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Democrats work to pick up GOP support on anti-Asian hate crimes bill

Democrats work to pick up GOP support on anti-Asian hate crimes bill
© Greg Nash

Senate Democrats are working to shore up Republican support for anti-Asian hate crimes legislation ahead of a key test vote.

The bill, from Sen. Mazie HironoMazie Keiko HironoIf you want Julie Su at the DOL, don't point to her resume Senate Democrats push Biden over raising refugee cap Senate tries to shake off graveyard status MORE (D-Hawaii), currently has no GOP co-sponsors. But there’s a bipartisan effort underway to fold separate hate crime legislation from GOP Sen. Jerry MoranGerald (Jerry) MoranBottom line Hawley votes against anti-Asian hate crime bill Senate passes anti-Asian hate crimes bill MORE (Kan.) and Democratic Sen. Richard Blumenthal (Conn.) into the bill, according to a senior Senate Democratic aide.

The hope is that agreeing to add the legislation into the Hirono bill wins over at least 10 GOP senators, the number needed to defeat a filibuster Wednesday when Democrats will try to begin debate on the bill. 

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Senate Majority Leader Charles SchumerChuck SchumerBiden to meet with GOP senators amid infrastructure push The Hill's Morning Report - Presented by Emergent BioSolutions - Upbeat jobs data, relaxed COVID-19 restrictions offer rosier US picture How to fast-track climate action? EPA cutting super pollutant HFCs MORE (D-N.Y.) is supportive of adding in the Blumenthal-Moran bill if it locks in the GOP votes, the aide added.

Schumer, who held a press conference on the bill Tuesday, argued that the end result should be bipartisan.

"The way to do that is for 60 senators is to vote to proceed to the legislation. I hope it will be many more than 60. Who would oppose this very simple but necessary legislation?" Schumer asked.

The bill from Hirono requires the Justice Department to designate an official to review coronavirus-related hate crimes, beef up state and local resources and examine "best practices to mitigate racially discriminatory language" describing the coronavirus pandemic.

Republicans haven't yet signaled if they would filibuster the bill, which would be their first filibuster under the Democratic-controlled Senate. 

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"I think we've got members who are interested in finding out more about what's in it? And perhaps having an opportunity to engage in a discussion about how to make it better, how to improve it, so we'll see what happens," Sen. John ThuneJohn Randolph ThuneCheney fight stokes cries of GOP double standard for women Trump muddles Republican messaging on Afghanistan The Memo: Trump's critics face wrath of GOP base MORE (S.D.), the No. 2 GOP senator, told reporters.  

Other GOP senators had flagged concerns, with Sen. John CornynJohn CornynTim Scott sparks buzz in crowded field of White House hopefuls Cornyn is most prolific tweeter in Congress so far in 2021 Schumer 'exploring' passing immigration unilaterally if talks unravel MORE (Texas) questioning if it was too limited and Sen. Susan CollinsSusan Margaret CollinsCheney drama exposes GOP's Trump rifts House to advance appropriations bills in June, July Manchin touts rating as 'most bipartisan senator' MORE (Maine) saying that it seemed to have drafting errors. Neither said they would vote against it on Wednesday.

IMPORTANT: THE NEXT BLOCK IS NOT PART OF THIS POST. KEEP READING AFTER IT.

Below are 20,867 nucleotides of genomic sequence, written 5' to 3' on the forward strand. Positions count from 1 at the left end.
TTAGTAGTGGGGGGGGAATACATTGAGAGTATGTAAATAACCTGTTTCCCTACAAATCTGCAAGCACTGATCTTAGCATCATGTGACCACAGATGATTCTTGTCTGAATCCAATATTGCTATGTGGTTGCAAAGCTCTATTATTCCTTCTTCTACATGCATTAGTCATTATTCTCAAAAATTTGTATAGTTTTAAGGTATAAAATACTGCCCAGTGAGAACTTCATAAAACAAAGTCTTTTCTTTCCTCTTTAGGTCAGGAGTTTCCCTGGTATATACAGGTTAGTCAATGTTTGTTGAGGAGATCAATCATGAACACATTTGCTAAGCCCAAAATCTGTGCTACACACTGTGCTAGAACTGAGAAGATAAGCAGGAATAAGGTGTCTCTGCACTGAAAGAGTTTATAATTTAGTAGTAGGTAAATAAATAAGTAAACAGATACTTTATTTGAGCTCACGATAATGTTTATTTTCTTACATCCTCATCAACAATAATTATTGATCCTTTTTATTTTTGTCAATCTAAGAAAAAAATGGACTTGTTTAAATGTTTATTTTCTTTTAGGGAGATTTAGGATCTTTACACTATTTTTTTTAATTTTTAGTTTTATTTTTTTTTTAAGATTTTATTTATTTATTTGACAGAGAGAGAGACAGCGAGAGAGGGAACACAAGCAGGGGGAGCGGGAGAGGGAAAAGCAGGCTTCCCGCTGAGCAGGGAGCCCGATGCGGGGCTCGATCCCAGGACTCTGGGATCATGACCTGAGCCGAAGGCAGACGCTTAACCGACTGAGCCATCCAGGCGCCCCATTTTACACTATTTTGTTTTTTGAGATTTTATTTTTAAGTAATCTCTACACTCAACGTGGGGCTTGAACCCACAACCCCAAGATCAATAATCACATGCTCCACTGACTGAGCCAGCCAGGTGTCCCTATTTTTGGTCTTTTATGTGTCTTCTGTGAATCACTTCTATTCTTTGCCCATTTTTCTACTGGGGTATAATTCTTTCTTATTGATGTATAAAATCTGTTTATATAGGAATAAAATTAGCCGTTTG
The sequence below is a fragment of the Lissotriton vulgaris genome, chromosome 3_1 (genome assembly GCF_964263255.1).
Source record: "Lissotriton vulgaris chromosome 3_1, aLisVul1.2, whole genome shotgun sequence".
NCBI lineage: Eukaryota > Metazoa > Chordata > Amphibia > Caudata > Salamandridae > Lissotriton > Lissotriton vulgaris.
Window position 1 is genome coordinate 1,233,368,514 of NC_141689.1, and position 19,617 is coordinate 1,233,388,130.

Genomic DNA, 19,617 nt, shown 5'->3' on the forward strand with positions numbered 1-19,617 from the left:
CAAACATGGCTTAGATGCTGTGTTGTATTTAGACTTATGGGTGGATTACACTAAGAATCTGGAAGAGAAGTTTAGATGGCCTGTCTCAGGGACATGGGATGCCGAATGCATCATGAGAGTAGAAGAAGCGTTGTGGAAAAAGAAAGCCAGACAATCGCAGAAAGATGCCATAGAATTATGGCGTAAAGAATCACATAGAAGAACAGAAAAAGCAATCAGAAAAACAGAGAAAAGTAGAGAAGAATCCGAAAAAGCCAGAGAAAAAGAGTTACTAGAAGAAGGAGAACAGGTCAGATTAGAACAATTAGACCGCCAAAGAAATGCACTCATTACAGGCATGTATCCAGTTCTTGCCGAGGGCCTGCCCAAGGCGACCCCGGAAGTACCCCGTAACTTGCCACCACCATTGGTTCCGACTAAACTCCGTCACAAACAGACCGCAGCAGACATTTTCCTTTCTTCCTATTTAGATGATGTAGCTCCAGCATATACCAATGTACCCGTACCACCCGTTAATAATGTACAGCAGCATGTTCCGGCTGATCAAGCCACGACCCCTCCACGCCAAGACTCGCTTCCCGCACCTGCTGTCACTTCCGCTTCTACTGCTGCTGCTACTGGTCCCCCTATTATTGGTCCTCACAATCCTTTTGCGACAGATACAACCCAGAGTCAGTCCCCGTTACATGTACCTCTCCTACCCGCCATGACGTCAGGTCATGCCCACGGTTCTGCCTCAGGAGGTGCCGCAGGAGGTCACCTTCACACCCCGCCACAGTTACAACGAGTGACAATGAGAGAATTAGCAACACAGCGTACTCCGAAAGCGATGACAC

Hirono, on Tuesday, urged Republicans to support the bill.  

"My hope is that we will have Republicans who will support this bill," Hirono said. "So we will go forward in hopes that you know what an attack on one group in our country is truly an attack on all of us."  

The legislation from Blumenthal and Moran, the "No Hate Act," aims to strengthen the reporting of hate crimes, offer support for law enforcement for hate crimes training and establish a hate crimes hotline. 

Schumer indicated that he intends to make the Blumenthal-Moran vote the first amendment that would get a vote as part of a potential debate on the Senate floor.  

“I can’t do that unless our Republican colleagues allow us to debate the bill," Schumer said. 

Speaker Nancy PelosiNancy PelosiDefense lawyers for alleged Capitol rioters to get tours of U.S. Capitol Gaetz, Greene tout push to oust Cheney: 'Maybe we're the leaders' Free Speech Inc.: The Democratic Party finds a new but shaky faith in corporate free speech MORE (D-Calif.) said the House would mark up the bill, introduced in that chamber by Rep. Grace MengGrace MengSenate locks in hate crimes deal, setting up Thursday passage Jim Jordan, Val Demings get in shouting match about police during hearing Senate aims to pass anti-Asian hate crimes bill this week MORE (D-N.Y.), in committee within a week and the House would "pass it immediately."

The Senate's vote comes amid an increase in hate crimes against the Asian American community. Eight people were killed during a spree of shootings in Georgia last month, including six women of Asian descent. 

A study by the California State University, San Bernardino, which looked at 16 cities, found a 149 percent increase in Asian-American hate crimes, even though overall hate crimes dropped by 7 percent in 2020. 

"This is a historic moment right now, the AAPI community. ... There has never been a situation during my lifetime that I've felt this level of fear," Rep. Andy Kim (D-N.J.) told reporters, using an acronym that refers to Asian Americans and Pacific Islanders.